Recently, I wrote about my love of canned tuna. This week, I popped open another popular canned fish: salmon.
One of my goals in recent weeks has been to cut back on my grocery shopping to comply with social distancing directives. To that end, I’ve stocked up on more frozen fruits, vegetables, meats and fish, but I’ve also turned to more canned goods.
By necessity, I’ve become more flexible. Picking up this instead of that, expanding my repertoire as I reach for foods that are available even if I am less comfortable with them. Canned salmon was one of those foods.
I’ve long tried to work farmed and wild-caught salmon into my diet. I like the flavor, how quickly it cooks, and that it’s so good for us. The fish is packed with omega-3 fatty acids, which have been linked to lower blood pressure and triglycerides as well less inflammation.
Salmon has the omega-3 eicosatetraenoic acid, or EPA, which is good for the skin, and docosahexaenoic acid, or DHA, which supports brain function. A 3 1/2-ounce serving of salmon provides 20 grams of protein along with B vitamins, potassium, selenium and vitamins B12 and D, according to the U.S. Food and Drug Administration.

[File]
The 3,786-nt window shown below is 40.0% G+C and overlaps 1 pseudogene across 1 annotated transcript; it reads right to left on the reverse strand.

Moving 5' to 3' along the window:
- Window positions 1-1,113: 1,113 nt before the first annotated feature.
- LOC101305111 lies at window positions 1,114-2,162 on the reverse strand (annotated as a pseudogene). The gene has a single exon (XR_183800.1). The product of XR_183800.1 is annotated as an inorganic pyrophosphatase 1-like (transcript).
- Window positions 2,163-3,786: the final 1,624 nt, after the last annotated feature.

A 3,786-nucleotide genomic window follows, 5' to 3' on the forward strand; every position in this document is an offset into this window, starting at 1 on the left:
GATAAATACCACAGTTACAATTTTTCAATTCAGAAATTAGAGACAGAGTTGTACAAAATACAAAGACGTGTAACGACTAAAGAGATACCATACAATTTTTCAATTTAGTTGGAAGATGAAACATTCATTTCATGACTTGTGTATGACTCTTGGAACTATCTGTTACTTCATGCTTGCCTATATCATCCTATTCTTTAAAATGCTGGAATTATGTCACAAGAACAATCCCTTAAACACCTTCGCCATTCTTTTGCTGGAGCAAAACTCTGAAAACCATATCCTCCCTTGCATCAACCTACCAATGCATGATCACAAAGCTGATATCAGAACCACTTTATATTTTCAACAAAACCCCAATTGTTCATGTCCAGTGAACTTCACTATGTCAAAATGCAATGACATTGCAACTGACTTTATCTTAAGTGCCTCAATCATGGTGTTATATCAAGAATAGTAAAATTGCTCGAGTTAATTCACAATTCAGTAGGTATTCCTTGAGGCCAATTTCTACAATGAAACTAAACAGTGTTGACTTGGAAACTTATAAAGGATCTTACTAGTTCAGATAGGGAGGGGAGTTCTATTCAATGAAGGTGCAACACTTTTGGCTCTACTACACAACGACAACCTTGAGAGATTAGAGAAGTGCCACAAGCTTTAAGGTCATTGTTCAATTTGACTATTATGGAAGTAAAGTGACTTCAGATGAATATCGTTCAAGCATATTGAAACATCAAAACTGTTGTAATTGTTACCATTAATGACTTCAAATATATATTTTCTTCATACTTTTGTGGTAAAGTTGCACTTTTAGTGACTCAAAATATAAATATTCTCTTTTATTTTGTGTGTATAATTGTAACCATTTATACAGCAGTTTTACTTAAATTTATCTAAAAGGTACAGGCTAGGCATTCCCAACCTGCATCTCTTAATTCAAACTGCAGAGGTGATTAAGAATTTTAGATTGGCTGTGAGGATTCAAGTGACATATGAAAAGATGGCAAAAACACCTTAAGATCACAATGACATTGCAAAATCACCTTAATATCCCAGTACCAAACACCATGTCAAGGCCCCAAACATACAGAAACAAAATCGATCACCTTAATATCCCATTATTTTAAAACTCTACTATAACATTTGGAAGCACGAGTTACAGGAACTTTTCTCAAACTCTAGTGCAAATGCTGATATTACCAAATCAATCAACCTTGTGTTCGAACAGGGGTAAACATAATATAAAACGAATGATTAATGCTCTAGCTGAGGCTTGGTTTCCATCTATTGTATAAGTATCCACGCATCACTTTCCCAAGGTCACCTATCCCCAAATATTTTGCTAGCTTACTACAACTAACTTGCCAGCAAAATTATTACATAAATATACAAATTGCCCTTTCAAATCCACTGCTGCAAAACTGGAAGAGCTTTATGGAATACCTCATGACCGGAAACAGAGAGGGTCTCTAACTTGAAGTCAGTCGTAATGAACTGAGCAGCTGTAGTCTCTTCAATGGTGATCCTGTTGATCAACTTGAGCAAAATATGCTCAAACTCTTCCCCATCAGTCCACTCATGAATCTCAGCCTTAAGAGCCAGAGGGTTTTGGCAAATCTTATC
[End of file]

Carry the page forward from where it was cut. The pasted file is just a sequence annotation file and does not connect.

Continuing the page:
So rather than popping an omega-3 supplement why not get the full benefits from a whole food?
The ideal way would be to eat fresh wild-caught salmon, but that can be pricey and sometimes difficult to find.
Having a few cans of salmon on hand makes it much easier to add fish to your diet a couple of times a week, as recommended by the American Heart Association. (The FDA recommends varying the kinds of fish one eats, because some fish can be high in mercury, but salmon is one it OKs eating two to three times a week.)
Successful experimentation with substitutions has been one of the kitchen experiences I’ve enjoyed in recent weeks.
Try this Quick Lentil Salmon Salad that delivers 37 grams of protein, if you’ve got salmon on hand. If you have tuna, it’s tasty with that fish, too. The flavorful vinaigrette is one to try on other cold dishes as well.